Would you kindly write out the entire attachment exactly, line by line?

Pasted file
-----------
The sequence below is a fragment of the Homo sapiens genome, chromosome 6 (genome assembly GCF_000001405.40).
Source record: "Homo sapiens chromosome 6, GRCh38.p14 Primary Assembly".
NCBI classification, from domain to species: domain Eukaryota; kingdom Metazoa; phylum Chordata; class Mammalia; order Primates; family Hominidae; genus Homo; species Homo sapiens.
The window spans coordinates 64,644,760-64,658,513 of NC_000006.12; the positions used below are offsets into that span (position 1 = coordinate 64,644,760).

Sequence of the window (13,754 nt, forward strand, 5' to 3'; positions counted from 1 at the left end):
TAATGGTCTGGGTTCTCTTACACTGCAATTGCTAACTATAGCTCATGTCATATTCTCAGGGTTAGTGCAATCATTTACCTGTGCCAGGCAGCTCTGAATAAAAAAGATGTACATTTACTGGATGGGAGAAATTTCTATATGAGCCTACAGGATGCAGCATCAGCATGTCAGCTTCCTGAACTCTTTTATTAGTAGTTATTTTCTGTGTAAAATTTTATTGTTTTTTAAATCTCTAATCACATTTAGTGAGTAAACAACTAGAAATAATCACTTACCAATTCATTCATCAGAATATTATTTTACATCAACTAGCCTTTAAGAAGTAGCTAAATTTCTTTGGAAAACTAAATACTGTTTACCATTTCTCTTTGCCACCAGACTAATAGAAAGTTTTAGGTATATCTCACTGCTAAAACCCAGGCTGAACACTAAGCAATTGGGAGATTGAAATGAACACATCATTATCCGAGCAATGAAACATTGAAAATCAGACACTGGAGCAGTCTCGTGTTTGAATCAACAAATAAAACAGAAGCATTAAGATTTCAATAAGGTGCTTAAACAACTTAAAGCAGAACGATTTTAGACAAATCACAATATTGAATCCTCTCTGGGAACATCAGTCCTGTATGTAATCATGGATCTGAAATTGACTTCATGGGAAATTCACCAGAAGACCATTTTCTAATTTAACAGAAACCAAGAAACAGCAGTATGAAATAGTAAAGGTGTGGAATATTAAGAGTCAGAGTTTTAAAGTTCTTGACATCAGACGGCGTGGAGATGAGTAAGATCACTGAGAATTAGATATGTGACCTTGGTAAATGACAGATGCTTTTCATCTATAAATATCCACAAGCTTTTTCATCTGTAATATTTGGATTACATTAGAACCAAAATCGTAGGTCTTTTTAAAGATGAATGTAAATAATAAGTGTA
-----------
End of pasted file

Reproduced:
The sequence below is a fragment of the Homo sapiens genome, chromosome 6 (genome assembly GCF_000001405.40).
Source record: "Homo sapiens chromosome 6, GRCh38.p14 Primary Assembly".
NCBI classification, from domain to species: domain Eukaryota; kingdom Metazoa; phylum Chordata; class Mammalia; order Primates; family Hominidae; genus Homo; species Homo sapiens.
The window spans coordinates 64,644,760-64,658,513 of NC_000006.12; the positions used below are offsets into that span (position 1 = coordinate 64,644,760).

Sequence of the window (13,754 nt, forward strand, 5' to 3'; positions counted from 1 at the left end):
TAATGGTCTGGGTTCTCTTACACTGCAATTGCTAACTATAGCTCATGTCATATTCTCAGGGTTAGTGCAATCATTTACCTGTGCCAGGCAGCTCTGAATAAAAAAGATGTACATTTACTGGATGGGAGAAATTTCTATATGAGCCTACAGGATGCAGCATCAGCATGTCAGCTTCCTGAACTCTTTTATTAGTAGTTATTTTCTGTGTAAAATTTTATTGTTTTTTAAATCTCTAATCACATTTAGTGAGTAAACAACTAGAAATAATCACTTACCAATTCATTCATCAGAATATTATTTTACATCAACTAGCCTTTAAGAAGTAGCTAAATTTCTTTGGAAAACTAAATACTGTTTACCATTTCTCTTTGCCACCAGACTAATAGAAAGTTTTAGGTATATCTCACTGCTAAAACCCAGGCTGAACACTAAGCAATTGGGAGATTGAAATGAACACATCATTATCCGAGCAATGAAACATTGAAAATCAGACACTGGAGCAGTCTCGTGTTTGAATCAACAAATAAAACAGAAGCATTAAGATTTCAATAAGGTGCTTAAACAACTTAAAGCAGAACGATTTTAGACAAATCACAATATTGAATCCTCTCTGGGAACATCAGTCCTGTATGTAATCATGGATCTGAAATTGACTTCATGGGAAATTCACCAGAAGACCATTTTCTAATTTAACAGAAACCAAGAAACAGCAGTATGAAATAGTAAAGGTGTGGAATATTAAGAGTCAGAGTTTTAAAGTTCTTGACATCAGACGGCGTGGAGATGAGTAAGATCACTGAGAATTAGATATGTGACCTTGGTAAATGACAGATGCTTTTCATCTATAAATATCCACAAGCTTTTTCATCTGTAATATTTGGATTACATTAGAACCAAAATCGTAGGTCTTTTTAAAGATGAATGTAAATAATAAGTGTA